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# Mechanics 1 help pleasee watch

1. Hi guys, Am I right in saying... Whether velocity has a negative sign or a positive sign is dependent on the direction of motion. For example, if you throw a ball up into the air from 3m above the ground (taking positive direction as upwards) then your initial velocity is 3m per second. However,if you throw a ball up into the air from 3m above the ground (taking positive direction as downwards) then your initial velocity is -3m per second.

Also, for this question part iii only, I decided to tackle it using 2 different ways. Could someone please help me confirm that I am doing this the right way? # It's related to the question I am asking above.
My working out is in the doc...So in my working out, am I right to put u=10ms^-1 in way one and put u=-10ms^-1 in way two?
Attachment 724820724822
Attached Files
2. Doc1.docx (400.6 KB, 12 views)
3. Anyone please? It's just about my working out for part iii) and the general question I have in the beginning..
4. Bump
5. (Original post by sienna2266)
Hi guys, Am I right in saying... Whether velocity has a negative sign or a positive sign is dependent on the direction of motion. For example, if you throw a ball up into the air from 3m above the ground (taking positive direction as upwards) then your initial velocity is 3m per second. However,if you throw a ball up into the air from 3m above the ground (taking positive direction as downwards) then your initial velocity is -3m per second.
Yes.

(Original post by sienna2266)
Also, for this question part iii only, I decided to tackle it using 2 different ways. Could someone please help me confirm that I am doing this the right way? # It's related to the question I am asking above.
Both ways are fine. represents displacement, which is a vector quantity, so it can very well be -ve in any case.
6. Okay so if you’re familiar with suvat, find the ones you have and are trying to find.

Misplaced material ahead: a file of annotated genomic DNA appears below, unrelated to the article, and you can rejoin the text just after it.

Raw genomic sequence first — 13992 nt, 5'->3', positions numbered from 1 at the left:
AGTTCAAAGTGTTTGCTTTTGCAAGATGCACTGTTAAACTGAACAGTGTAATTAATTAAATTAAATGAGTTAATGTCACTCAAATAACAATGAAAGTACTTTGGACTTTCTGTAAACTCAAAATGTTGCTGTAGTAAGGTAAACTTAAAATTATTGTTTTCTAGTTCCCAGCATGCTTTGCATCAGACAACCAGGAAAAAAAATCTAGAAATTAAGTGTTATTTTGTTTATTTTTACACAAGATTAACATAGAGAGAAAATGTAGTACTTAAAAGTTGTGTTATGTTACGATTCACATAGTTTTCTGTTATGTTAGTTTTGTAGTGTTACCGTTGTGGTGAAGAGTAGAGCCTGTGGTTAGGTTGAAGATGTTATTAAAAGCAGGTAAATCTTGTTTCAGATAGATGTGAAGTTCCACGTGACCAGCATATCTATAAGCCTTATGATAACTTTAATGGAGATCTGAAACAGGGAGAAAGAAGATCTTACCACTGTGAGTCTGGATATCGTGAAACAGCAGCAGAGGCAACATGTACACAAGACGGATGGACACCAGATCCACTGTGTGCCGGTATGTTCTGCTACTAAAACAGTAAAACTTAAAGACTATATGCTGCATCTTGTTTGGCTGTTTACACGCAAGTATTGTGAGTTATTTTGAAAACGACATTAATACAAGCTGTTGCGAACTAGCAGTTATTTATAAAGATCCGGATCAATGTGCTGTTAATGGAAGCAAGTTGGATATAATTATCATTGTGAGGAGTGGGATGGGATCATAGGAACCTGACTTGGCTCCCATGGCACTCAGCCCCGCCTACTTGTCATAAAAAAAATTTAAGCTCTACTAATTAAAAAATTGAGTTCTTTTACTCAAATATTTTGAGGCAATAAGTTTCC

The resistive forces change (increase for B) which means the acceleration changes. Find the new acceleration during the fault period before the train comes to an end

S = ?, u = 10 (initial from start period), v = 0 (comes to an end), a = new found
7. (Original post by RDKGames)
Yes.
Both ways are fine. represents displacement, which is a vector quantity, so it can very well be -ve in any case.
We are given in the question that the fault occurs when the train is travelling at 10ms^-1 so therefore the value for the initial velocity u is 10. In my working out below, I have chosen to work with the acceleration on the left, so I have chosen the direction of motion of the train to be to the left. Also, since I have chosen the positive direction as the right, this means u=-10. If I had chosen the positive direction as the left, then u would have been 10ms^-1. Is this correct?

Should u = -10ms^-1 and not 10ms^-1 below?
8. (Original post by RDKGames)
Yes.
Both ways are fine. represents displacement, which is a vector quantity, so it can very well be -ve in any case.
Sorry to be so annoying.
We are given in the question that the fault occurs when the train is travelling at 10ms^-1 so therefore the value for the initial velocity u is 10. In my working out below, I have chosen to work with the acceleration on the left, so I have chosen the direction of motion of the train to be to the left. Also, since I have chosen the positive direction as the right, this means u=-10. If I had chosen the positive direction as the left, then u would have been 10ms^-1. Is this correct?

Should u = -10ms^-1 and not 10ms^-1 below?

Thanks so much for the help so far btw!
9. (Original post by sienna2266)
...
Didn't pick up on this as I skimmed through it at first, but since the train is going to the right, if you're taking LEFT as the +ve direction, then and . If you're taking RIGHT as the +ve direction, and .
All you need to do in your sheet to have it correct is swap the signs of in both ways of working out. This doesn't affect the answer though, obviously, since is squared.
10. (Original post by RDKGames)
Didn't pick up on this as I skimmed through it at first, but since the train is going to the right, if you're taking LEFT as the +ve direction, then and . If you're taking RIGHT as the +ve direction, and .
All you need to do in your sheet to have it correct is swap the signs of in both ways of working out. This doesn't affect the answer though, obviously, since is squared.
Ohh!!
Oh so the velocity is dependent on the direction of motion ( so the way the train is going)?
And the velocity is not dependent on the direction of acceleration I have chosen?
So given that the train had a driving force to the right in previous parts of the question, we know the train is heading to the right or I mean slowing down to the right. Let's say I take right as the positive direction and left as the direction of acceleration. This means the direction of motion is in the positive direction as it's to the right so anything going against it will be negative. The acceleration is going against the direction of motion so it is negative. However, the velocity always goes with the direction of motion in any scenario,so the initial velocity is positive.
Thanks so much - would really appreciate it if you could please let me know if I got it right this time
11. (Original post by sienna2266)
...
Yes, you got it.
12. (Original post by RDKGames)
Yes, you got it.
Yay! Thanks so much

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